I don’t know why I can suddenly hear my blood flow. But I’m glad that I can’t always hear it…or all the other workings of my body. Wouldn’t that be annoying? It would be like living, working, breathing and sleeping in a large, noisy factory of valves and pressure and machinery. I’m thankful that my hearing isn’t overly sensitive. What if it was? What if I could hear all that was said or dropped or slammed in the neighbors’ houses? What if I could hear all the cars in the county? What if all the trivial noises all around us were suddenly amplified by 50. Yikes.
Yet I love so many sounds: rain on the roof. laughter of loved ones. ocean swells. baby snuggles. happy sighs. wind through pines. whistles. bird songs. guitar strums. mormor’s swedish accent. thunder rumbles. echos. voices of friends. deep cello notes. pounding surf. rushing rivers. harmonies.
And on and on and on.
Yesterday, I had a migraine. My migraines are beginning to fascinate me, where once they simply aggravated. Yesterday’s was particularly interesting. I had pain, but since it wasn’t debilitating, I spent the day noticing hypersensitivialityism. To everything. I was nervy…in every way.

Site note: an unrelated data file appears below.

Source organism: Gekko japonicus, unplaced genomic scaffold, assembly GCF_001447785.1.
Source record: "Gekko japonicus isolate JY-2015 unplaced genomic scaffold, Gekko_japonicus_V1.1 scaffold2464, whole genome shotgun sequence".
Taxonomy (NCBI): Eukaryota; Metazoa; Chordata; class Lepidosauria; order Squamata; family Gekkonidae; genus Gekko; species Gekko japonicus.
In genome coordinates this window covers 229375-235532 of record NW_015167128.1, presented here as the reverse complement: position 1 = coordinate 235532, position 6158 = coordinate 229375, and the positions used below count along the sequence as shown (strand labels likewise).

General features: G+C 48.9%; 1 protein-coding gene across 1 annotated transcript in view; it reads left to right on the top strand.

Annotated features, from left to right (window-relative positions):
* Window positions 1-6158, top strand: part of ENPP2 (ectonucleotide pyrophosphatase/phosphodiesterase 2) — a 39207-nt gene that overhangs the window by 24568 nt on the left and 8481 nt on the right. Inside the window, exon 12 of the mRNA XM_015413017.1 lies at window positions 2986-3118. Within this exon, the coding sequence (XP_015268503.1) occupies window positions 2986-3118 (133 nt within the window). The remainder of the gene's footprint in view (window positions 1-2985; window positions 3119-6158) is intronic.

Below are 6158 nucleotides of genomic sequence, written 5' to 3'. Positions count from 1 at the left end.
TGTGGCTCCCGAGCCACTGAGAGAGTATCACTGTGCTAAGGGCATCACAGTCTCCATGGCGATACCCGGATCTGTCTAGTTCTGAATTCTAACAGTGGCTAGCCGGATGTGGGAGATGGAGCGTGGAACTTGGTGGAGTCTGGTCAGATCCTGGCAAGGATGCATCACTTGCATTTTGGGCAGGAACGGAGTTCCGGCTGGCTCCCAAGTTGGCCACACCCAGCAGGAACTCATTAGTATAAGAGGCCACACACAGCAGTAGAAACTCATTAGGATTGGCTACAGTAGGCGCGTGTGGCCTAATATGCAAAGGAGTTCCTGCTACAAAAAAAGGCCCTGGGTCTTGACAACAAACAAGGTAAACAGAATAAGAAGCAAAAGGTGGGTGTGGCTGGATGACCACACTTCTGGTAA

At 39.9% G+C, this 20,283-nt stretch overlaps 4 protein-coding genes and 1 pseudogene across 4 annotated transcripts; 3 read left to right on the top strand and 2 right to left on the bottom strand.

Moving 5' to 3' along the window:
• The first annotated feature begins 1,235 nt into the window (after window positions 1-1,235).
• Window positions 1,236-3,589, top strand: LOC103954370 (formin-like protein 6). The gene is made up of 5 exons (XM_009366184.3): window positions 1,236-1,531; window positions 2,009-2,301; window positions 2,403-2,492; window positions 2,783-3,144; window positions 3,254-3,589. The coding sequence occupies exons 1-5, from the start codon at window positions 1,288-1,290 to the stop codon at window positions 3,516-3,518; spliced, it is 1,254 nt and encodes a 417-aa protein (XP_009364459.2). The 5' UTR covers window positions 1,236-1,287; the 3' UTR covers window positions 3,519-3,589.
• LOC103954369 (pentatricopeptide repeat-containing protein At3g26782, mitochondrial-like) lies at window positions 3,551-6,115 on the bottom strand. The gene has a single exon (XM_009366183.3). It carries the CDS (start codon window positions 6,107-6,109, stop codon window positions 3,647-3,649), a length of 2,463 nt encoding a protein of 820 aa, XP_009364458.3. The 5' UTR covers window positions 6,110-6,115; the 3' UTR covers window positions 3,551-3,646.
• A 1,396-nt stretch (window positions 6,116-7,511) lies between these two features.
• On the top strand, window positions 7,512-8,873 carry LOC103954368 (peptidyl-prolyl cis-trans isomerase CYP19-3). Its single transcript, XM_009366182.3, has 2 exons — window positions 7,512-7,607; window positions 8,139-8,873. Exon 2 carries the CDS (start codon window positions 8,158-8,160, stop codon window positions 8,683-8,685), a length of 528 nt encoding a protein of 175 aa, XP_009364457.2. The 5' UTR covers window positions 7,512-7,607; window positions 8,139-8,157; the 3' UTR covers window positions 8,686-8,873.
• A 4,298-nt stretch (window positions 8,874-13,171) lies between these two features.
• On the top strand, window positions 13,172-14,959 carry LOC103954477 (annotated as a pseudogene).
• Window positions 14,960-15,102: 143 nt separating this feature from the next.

My olfactory nerve was working overtime, let me tell you. I ended up opening windows all over the place. And there is still something in the fridge that needs to be found and disposed of. But yesterday was not the day for the job. Trust me on that.
So many wonderful fragrances, but somehow an overly sensitive olfactory system would be a curse. Still, I am so thankful for the smells I love: rain. daffodils. fresh-baked bread. herbs cut out of the garden. line-dried sheets. coffee. clean babies. mormor’s night cream. papa’s basement. home. rocky mountain air. pine needles. the ocean. balsam pillows from Suze. vanilla.
And on and on and on.
I love sunshine. But yesterday, after the clouds disappeared, the sunshine literally made me wince. When I was driving back from town, bright flashes of light caused pulses of searing pain that I couldn’t believe. Normally, I don’t blink twice about shadow lines on the road, or chrome bumpers and car doors tossing reflections around like clowns juggling two-edged swords. I am so thankful that I do not always experience hypersensitivialityism in this way. I don’t want to walk through life in dark, shaded places. I love light.